Know About Your Medicines:
The reference price is the price which the HSE will use to reimburse pharmacies for medicines supplied to patients on medical card and other reimbursable schemes. Reference pricing is being introduced gradually, one group of interchangeable medicines at a time. An example of this reference pricing is the switch from the original branded product Lipitor to the generic Atorvastatin. It has been introduced to pass savings onto you our patient.
A group of interchangeable medicines usually includes the original branded product and several generic medicines. A generic medicine contains the same drug in the same strength as the branded product but is made by a different company and is usually cheaper. The reference price is generally the price of the cheapest generic available in the group and this is decided by the government.
In most cases switching from a branded product to a generic equivalent is seamless with no side effects experienced. The only change to the patient usually is a different box with different shaped or coloured tablets. Most patients find that the generic equivalent offers the same beneficial effect as the branded product and doctors are generally happy for them to switch.
If your doctor prefers you to remain on a branded product for medical reasons he or she can write the branded name on your prescription with the words ‘Do Not Substitute’. In this case we will dispense the branded product and the HSE will reimburse the cost of this. If, however there is no medical reason for you to have the branded product but it is your preference you can still request that we dispense the branded product. In this case though you will be asked for a co-payment as well as the normal prescription levy of €2.50. This co-payment is the price difference between the cost of the branded product and reference price set by the HSE.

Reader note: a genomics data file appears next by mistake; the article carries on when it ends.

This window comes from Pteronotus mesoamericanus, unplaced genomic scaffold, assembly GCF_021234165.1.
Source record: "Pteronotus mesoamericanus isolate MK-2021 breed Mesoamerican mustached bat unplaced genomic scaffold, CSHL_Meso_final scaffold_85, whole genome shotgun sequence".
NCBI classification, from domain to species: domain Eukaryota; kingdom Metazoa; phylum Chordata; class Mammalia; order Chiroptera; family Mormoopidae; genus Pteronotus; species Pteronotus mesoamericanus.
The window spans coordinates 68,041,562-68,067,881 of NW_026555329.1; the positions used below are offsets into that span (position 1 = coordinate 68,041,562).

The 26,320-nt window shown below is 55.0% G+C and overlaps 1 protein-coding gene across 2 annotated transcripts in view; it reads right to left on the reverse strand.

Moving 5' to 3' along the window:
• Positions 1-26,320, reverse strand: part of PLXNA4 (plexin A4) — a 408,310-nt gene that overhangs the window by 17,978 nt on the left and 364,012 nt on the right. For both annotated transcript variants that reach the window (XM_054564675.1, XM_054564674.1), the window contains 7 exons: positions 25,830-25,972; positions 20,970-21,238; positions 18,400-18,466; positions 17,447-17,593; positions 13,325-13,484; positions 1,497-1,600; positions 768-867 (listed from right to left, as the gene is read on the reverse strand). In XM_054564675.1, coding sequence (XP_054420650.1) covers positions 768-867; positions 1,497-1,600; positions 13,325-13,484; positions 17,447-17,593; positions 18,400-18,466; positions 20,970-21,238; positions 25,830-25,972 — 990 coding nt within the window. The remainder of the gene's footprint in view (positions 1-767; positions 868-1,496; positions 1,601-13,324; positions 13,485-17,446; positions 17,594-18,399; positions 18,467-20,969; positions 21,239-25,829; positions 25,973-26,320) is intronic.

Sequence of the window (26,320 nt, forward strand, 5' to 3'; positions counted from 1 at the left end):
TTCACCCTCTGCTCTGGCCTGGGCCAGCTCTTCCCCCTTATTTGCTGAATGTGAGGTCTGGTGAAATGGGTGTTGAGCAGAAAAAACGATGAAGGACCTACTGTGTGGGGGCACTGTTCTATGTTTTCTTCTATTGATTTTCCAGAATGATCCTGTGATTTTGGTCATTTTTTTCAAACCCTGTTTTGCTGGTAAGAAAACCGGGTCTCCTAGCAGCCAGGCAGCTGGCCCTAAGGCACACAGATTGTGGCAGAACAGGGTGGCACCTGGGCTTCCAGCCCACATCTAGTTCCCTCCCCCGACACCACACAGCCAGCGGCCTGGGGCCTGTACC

As always, if you have any questions about your prescription please speak to our team at Holland’s.
Taking your medicines properly can have a major impact on how effective they will be. For example some tablets are best taken in the morning, like steroids, some at night, like statins, some best taken before food, like PPI’s, and some after food, like anti-inflammatories. You may be suffering from a side effect of a medicine potentially due to how you are taking it but confusing it with symptoms of another ailment. If you are taking a lot of medicines you may not know what each one is for.
A medicines use review will involve a confidential conversation between you and your pharmacist about your medication in a private consultation area at our pharmacy. The pharmacist is there to listen to any concerns or questions you have and help you get the best out of your medicines.
The pharmacist will start by going through all the medicines you take, finding out how you take your medicines, and if you have enough information about them.
The pharmacist will check how well you are getting on with your medicines, for example, if you can swallow your medicines easily, or if you are using your inhaler properly.
Together, you will discuss how you think your medicines are working. Not all your medicines may be necessary, the dose might need to be adjusted, or you may be experiencing certain side effects. The pharmacist may be able to suggest some changes to your medication which you can discuss with your GP.
The pharmacist will fill in a form, called the Medicine Review Action Plan, so you have a record of what was agreed during the meeting. A copy will also go to your GP to be put into your medical notes. You can also ask for a copy to be sent to another health professional involved in your care for example, your district nurse, or your carer.
Medicines Review will allow you to take control over and understand the medicines that you are taking.
But always remember you can have a quick talk to us at any time about your medication if you have any queries whatsoever were here to help you understand.
Generic Drugs and Medicines